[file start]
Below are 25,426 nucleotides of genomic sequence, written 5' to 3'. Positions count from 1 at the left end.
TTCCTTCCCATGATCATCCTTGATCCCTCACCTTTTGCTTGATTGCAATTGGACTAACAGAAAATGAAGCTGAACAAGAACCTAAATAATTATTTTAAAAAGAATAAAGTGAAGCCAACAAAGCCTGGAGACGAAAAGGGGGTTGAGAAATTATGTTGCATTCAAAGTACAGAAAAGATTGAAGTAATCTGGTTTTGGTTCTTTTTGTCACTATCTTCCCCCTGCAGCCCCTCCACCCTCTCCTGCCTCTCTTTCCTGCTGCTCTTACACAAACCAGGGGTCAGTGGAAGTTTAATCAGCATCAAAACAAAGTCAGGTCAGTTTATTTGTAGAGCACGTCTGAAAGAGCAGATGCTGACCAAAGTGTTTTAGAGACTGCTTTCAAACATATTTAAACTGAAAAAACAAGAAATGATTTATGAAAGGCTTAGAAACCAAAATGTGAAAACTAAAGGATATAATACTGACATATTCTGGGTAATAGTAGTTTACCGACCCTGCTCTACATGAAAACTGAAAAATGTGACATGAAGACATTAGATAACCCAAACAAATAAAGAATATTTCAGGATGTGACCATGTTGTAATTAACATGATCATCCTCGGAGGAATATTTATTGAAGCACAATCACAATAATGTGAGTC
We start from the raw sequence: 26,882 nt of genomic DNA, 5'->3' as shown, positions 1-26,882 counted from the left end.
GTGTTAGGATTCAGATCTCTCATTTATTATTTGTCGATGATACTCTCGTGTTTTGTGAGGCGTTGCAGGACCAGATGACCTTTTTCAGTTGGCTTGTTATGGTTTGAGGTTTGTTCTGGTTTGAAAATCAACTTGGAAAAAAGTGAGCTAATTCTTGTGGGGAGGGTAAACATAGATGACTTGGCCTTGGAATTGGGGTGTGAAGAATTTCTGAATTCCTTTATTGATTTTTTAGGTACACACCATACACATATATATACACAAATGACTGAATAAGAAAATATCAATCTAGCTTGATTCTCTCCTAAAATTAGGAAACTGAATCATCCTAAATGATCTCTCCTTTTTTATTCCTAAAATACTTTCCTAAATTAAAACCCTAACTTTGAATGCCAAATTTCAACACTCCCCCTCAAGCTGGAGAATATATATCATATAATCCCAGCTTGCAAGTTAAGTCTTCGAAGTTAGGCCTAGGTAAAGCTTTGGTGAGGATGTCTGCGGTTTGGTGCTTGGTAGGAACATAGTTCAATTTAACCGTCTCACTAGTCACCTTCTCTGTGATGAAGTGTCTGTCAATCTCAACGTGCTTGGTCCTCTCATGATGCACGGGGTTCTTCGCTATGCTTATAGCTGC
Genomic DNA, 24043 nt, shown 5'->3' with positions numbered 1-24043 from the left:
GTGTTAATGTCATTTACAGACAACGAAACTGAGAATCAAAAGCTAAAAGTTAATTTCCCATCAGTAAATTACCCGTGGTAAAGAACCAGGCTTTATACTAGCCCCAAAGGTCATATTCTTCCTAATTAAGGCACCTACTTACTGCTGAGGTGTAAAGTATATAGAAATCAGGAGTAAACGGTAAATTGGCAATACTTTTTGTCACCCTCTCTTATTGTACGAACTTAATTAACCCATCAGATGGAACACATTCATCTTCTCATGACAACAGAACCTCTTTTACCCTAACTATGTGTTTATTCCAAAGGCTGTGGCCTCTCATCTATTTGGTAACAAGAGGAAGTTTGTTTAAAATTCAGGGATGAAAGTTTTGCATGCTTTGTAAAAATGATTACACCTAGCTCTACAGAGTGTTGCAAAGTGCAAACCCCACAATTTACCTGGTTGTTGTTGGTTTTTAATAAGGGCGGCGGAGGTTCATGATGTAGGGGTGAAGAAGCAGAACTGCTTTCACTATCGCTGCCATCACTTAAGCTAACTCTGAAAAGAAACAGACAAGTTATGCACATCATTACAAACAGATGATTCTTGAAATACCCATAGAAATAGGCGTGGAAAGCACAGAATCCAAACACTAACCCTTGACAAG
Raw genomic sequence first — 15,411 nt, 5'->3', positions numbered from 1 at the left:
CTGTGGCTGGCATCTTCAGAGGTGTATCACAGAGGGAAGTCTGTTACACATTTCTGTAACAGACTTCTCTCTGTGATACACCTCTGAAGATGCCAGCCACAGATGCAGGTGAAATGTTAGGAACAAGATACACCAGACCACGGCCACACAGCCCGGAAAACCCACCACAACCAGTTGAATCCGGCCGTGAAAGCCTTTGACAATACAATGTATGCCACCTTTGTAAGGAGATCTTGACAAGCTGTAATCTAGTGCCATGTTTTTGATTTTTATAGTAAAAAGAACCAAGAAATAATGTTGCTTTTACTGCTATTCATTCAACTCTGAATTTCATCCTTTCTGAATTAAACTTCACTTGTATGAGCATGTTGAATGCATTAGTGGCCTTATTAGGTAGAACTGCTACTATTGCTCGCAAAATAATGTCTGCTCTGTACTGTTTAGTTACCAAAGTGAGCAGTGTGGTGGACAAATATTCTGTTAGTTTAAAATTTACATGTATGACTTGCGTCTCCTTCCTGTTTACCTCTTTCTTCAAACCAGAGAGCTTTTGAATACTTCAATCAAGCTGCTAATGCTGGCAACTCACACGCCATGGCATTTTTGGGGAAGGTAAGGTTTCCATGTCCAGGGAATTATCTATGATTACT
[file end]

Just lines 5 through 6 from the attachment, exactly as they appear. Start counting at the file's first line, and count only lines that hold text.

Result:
Genomic DNA, 24043 nt, shown 5'->3' with positions numbered 1-24043 from the left:
GTGTTAATGTCATTTACAGACAACGAAACTGAGAATCAAAAGCTAAAAGTTAATTTCCCATCAGTAAATTACCCGTGGTAAAGAACCAGGCTTTATACTAGCCCCAAAGGTCATATTCTTCCTAATTAAGGCACCTACTTACTGCTGAGGTGTAAAGTATATAGAAATCAGGAGTAAACGGTAAATTGGCAATACTTTTTGTCACCCTCTCTTATTGTACGAACTTAATTAACCCATCAGATGGAACACATTCATCTTCTCATGACAACAGAACCTCTTTTACCCTAACTATGTGTTTATTCCAAAGGCTGTGGCCTCTCATCTATTTGGTAACAAGAGGAAGTTTGTTTAAAATTCAGGGATGAAAGTTTTGCATGCTTTGTAAAAATGATTACACCTAGCTCTACAGAGTGTTGCAAAGTGCAAACCCCACAATTTACCTGGTTGTTGTTGGTTTTTAATAAGGGCGGCGGAGGTTCATGATGTAGGGGTGAAGAAGCAGAACTGCTTTCACTATCGCTGCCATCACTTAAGCTAACTCTGAAAAGAAACAGACAAGTTATGCACATCATTACAAACAGATGATTCTTGAAATACCCATAGAAATAGGCGTGGAAAGCACAGAATCCAAACACTAACCCTTGACAAG